News

Nevada Power eyeing own investment in geothermal project

Alexander Richter Alexander Richter 5 Jan 2009

Nevada Power Co, the electric utility serving Las Vegas, is preparing to consider its first investment in a geothermal power project in Northern Nevada. State regulators just approved the method with which the utility plans to act on.

Nevada Power Co, the electric utility serving Las Vegas, is preparing to consider its first investment in a geothermal power project in Northern Nevada. State regulators just approved the method with which the utility plans to act on. The plan is to enter a joint ownership agreement for the Carson Lake Geothermal Power Project with Ormat Nevada, a geothermal development company in Reno and a daughter of Ormat Technologies.

The joint ownership agreement only will be entered if Ormat determines it can build a geothermal power plant that will generate 30 megawatts or more of electricity, said NV Energy renewable energy executive Tom Fair.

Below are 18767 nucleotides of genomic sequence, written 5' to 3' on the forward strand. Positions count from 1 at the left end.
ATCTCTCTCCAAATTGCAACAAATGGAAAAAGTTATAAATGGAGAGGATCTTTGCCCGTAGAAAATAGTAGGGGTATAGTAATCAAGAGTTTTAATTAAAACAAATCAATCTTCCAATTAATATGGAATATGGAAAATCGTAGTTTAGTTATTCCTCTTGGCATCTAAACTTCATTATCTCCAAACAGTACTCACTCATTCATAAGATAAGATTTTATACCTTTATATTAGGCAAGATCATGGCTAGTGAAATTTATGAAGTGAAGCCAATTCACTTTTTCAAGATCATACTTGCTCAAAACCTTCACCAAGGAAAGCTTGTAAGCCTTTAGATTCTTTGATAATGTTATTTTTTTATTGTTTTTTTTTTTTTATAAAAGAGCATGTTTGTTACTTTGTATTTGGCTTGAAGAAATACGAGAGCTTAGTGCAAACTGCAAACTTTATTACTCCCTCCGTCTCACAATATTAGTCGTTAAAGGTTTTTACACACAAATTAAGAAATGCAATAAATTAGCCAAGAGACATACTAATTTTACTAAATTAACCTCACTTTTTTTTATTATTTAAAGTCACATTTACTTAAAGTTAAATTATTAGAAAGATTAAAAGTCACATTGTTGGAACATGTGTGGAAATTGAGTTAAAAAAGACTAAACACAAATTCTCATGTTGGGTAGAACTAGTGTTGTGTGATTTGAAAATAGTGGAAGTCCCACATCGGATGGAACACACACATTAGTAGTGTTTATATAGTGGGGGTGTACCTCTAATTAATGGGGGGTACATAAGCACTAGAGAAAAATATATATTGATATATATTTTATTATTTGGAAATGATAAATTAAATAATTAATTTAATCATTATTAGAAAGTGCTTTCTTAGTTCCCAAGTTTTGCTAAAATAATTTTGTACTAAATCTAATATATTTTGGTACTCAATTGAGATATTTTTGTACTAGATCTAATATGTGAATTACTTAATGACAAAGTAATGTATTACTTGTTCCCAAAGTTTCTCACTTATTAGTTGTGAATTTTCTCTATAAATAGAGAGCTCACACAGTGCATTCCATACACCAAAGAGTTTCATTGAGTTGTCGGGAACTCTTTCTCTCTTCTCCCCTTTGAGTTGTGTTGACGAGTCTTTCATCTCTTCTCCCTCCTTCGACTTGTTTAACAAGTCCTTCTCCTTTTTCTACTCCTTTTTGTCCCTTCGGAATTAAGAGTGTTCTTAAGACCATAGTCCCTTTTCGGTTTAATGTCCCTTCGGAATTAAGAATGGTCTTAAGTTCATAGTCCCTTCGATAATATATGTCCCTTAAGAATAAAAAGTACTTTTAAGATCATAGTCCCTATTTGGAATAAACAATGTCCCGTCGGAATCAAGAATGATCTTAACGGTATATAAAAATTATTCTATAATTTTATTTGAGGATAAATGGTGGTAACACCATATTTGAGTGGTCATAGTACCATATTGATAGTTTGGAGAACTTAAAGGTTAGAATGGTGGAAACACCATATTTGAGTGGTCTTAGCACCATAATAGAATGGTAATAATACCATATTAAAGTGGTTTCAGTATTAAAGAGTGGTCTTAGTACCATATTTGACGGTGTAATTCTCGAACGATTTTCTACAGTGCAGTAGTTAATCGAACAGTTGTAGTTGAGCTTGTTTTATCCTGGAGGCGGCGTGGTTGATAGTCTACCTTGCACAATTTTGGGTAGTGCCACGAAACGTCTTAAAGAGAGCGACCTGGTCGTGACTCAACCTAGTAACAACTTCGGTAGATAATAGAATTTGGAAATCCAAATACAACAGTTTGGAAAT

If Ormat’s drilling, which is going on now, indicates a lesser amount of generation capacity, Nevada Power will allow Ormat to develop it as 100 percent owner, Fair said.

Geothermal power plants use steam and hot underground water to generate electricity.

The Public Utilities Commission on Monday voted 3-0 to allow Nevada Power to sell power from the Fallon plant to Sierra Pacific Power Co., an affiliated Reno-based utility that also does business as NV Energy.

Most of the good geothermal sites are located in Northern Nevada, far from Nevada Power. So the Southern Nevada utility entered the power sales agreement with Sierra Pacific.

The arrangement allows Nevada Power to get renewable credits that can be used to satisfy state minimum requirements for “green” power, although the Southern Nevada utility has no direct connection with Sierra Pacific Power.

In other cases, Nevada Power has contracted to buy geothermal power from independent companies, he said.

The arrangement will become unnecessary when a planned transmission line is built to connect the two utilities, he said.

Source: Las Vegas Review-Journal, via istockanalyst.com